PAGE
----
Triptolide targets super-enhancer networks in pancreatic cancer cells and cancer-associated fibroblasts
Pawan Noel, Shaimaa Hussein, Serina Ng, Corina E. Antal, Wei Lin, Emily Rodela, Priscilla Delgado, Sanna Naveed, Michael Downes, Yin Lin, Ronald M. Evans, Daniel D. Von Hoff, Haiyong HanOncogenesis2021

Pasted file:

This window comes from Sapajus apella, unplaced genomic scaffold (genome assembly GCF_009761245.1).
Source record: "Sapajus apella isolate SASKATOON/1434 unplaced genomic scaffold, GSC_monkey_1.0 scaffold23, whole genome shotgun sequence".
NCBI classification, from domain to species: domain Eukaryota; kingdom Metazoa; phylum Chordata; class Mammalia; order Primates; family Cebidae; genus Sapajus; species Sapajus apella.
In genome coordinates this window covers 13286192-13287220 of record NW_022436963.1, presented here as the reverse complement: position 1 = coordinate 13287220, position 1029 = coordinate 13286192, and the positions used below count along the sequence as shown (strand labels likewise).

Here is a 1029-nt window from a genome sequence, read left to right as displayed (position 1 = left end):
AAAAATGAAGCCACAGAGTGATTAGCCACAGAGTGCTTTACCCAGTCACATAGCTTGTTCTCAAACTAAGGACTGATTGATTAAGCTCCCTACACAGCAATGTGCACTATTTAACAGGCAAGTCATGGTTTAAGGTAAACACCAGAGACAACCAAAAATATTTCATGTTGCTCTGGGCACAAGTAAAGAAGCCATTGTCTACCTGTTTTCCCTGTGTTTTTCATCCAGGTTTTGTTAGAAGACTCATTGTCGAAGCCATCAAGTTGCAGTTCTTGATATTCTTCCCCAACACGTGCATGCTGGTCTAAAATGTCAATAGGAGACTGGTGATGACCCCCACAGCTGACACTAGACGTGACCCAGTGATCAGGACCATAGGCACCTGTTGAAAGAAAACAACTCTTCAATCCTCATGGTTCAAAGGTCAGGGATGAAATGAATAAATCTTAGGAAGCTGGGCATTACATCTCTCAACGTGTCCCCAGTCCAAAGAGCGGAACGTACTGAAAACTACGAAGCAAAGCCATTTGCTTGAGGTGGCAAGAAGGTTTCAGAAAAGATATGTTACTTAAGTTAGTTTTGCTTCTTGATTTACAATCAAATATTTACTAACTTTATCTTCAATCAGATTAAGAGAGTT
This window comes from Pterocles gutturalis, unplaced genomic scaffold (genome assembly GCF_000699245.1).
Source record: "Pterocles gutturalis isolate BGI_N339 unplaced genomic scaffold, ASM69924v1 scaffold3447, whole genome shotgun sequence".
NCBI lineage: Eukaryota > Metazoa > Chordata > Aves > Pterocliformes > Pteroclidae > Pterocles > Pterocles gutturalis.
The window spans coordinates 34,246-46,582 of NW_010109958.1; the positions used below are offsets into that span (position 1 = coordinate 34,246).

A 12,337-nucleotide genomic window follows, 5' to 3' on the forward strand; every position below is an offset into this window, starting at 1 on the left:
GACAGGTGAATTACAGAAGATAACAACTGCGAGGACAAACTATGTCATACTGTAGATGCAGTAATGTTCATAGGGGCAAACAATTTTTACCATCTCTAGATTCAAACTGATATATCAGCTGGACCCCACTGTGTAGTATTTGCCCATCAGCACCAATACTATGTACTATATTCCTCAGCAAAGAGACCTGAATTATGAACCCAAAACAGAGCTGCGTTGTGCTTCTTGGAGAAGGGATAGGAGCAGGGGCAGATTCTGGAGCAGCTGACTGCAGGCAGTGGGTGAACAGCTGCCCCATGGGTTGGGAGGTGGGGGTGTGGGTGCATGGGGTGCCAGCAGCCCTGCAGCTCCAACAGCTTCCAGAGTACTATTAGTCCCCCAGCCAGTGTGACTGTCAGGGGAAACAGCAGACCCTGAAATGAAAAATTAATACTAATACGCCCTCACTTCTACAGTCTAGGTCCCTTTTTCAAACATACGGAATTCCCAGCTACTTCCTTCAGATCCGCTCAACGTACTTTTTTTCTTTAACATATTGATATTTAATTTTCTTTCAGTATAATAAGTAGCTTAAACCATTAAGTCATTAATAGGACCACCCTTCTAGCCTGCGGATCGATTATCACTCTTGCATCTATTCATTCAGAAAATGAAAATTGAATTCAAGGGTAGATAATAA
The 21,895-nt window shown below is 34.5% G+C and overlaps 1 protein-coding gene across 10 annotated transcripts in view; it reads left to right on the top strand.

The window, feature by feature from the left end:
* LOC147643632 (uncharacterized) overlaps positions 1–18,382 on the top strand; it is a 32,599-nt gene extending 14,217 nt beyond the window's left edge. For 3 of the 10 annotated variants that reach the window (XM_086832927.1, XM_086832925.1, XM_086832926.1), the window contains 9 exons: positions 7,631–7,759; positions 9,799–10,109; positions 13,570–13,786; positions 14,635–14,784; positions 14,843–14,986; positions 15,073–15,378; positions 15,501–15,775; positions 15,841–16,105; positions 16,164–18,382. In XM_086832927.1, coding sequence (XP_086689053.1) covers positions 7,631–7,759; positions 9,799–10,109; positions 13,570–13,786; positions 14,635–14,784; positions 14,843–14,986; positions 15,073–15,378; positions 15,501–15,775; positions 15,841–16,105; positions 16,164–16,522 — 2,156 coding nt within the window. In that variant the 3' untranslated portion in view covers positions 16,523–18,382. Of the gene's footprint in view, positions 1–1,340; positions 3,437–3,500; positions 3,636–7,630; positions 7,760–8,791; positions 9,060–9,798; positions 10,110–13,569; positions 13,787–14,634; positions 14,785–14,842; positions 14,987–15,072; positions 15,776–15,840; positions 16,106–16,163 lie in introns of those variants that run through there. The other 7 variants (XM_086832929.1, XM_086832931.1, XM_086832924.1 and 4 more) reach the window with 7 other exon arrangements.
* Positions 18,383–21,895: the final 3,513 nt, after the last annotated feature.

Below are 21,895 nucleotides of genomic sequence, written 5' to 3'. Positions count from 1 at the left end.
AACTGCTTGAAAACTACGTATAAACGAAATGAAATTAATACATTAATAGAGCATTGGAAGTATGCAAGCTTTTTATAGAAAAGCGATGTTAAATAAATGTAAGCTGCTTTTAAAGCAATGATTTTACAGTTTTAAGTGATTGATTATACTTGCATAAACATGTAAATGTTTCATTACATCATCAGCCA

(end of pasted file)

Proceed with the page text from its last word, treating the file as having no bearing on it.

The tumor microenvironment in pancreatic ductal adenocarcinoma (PDAC) is highly heterogeneous, fibrotic, and hypovascular, marked by extensive desmoplasia and maintained by the tumor cells, cancer-associated fibroblasts (CAFs) and other stromal cells. There is an urgent need to identify and develop treatment strategies that not only target the tumor cells but can also modulate the stromal cells. A growing number of studies implicate the role of regulatory DNA elements called super-enhancers (SE) in maintaining cell-type-specific gene expression networks in both normal and cancer cells. Using chromatin activation marks, we first mapped SE networks in pancreatic CAFs and epithelial tumor cells and found them to have distinct SE profiles. Next, we explored the role of triptolide (TPL), a natural compound with antitumor activity, in the context of modulating cell-type-specific SE signatures in PDAC. We found that TPL, cytotoxic to both pancreatic tumor cells and CAFs, disrupted SEs in a manner that resulted in the downregulation of SE-associated genes (e.g., BRD4, MYC, RNA Pol II, and Collagen 1) in both cell types at mRNA and protein levels. Our observations suggest that TPL acts as a SE interactive agent and may elicit its antitumor activity through SE disruption to re-program cellular cross talk and signaling in PDAC. Based on our findings, epigenetic reprogramming of transcriptional regulation using SE modulating compounds such as TPL may provide means for effective treatment options for pancreatic cancer patients.